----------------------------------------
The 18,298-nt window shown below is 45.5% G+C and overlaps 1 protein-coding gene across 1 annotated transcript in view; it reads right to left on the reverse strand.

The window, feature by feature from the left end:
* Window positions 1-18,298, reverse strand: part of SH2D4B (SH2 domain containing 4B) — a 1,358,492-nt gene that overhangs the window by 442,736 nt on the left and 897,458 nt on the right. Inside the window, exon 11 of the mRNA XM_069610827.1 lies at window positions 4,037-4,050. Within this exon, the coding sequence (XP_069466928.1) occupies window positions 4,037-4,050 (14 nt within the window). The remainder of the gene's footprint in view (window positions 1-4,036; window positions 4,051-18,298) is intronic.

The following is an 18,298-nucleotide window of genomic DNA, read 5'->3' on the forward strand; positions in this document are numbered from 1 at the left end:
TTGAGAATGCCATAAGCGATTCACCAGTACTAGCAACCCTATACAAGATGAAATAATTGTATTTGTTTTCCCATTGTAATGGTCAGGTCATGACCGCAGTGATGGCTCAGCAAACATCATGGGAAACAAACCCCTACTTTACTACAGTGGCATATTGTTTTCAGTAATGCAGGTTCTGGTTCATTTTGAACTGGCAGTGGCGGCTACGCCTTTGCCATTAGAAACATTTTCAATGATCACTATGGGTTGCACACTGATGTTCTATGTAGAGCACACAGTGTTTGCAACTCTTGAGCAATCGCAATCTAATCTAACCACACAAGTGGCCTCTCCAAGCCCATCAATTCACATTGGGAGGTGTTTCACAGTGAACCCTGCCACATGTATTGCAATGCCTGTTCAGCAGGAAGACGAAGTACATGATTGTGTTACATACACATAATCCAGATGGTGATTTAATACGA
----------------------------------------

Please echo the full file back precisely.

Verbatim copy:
The 18,298-nt window shown below is 45.5% G+C and overlaps 1 protein-coding gene across 1 annotated transcript in view; it reads right to left on the reverse strand.

The window, feature by feature from the left end:
* Window positions 1-18,298, reverse strand: part of SH2D4B (SH2 domain containing 4B) — a 1,358,492-nt gene that overhangs the window by 442,736 nt on the left and 897,458 nt on the right. Inside the window, exon 11 of the mRNA XM_069610827.1 lies at window positions 4,037-4,050. Within this exon, the coding sequence (XP_069466928.1) occupies window positions 4,037-4,050 (14 nt within the window). The remainder of the gene's footprint in view (window positions 1-4,036; window positions 4,051-18,298) is intronic.

The following is an 18,298-nucleotide window of genomic DNA, read 5'->3' on the forward strand; positions in this document are numbered from 1 at the left end:
TTGAGAATGCCATAAGCGATTCACCAGTACTAGCAACCCTATACAAGATGAAATAATTGTATTTGTTTTCCCATTGTAATGGTCAGGTCATGACCGCAGTGATGGCTCAGCAAACATCATGGGAAACAAACCCCTACTTTACTACAGTGGCATATTGTTTTCAGTAATGCAGGTTCTGGTTCATTTTGAACTGGCAGTGGCGGCTACGCCTTTGCCATTAGAAACATTTTCAATGATCACTATGGGTTGCACACTGATGTTCTATGTAGAGCACACAGTGTTTGCAACTCTTGAGCAATCGCAATCTAATCTAACCACACAAGTGGCCTCTCCAAGCCCATCAATTCACATTGGGAGGTGTTTCACAGTGAACCCTGCCACATGTATTGCAATGCCTGTTCAGCAGGAAGACGAAGTACATGATTGTGTTACATACACATAATCCAGATGGTGATTTAATACGA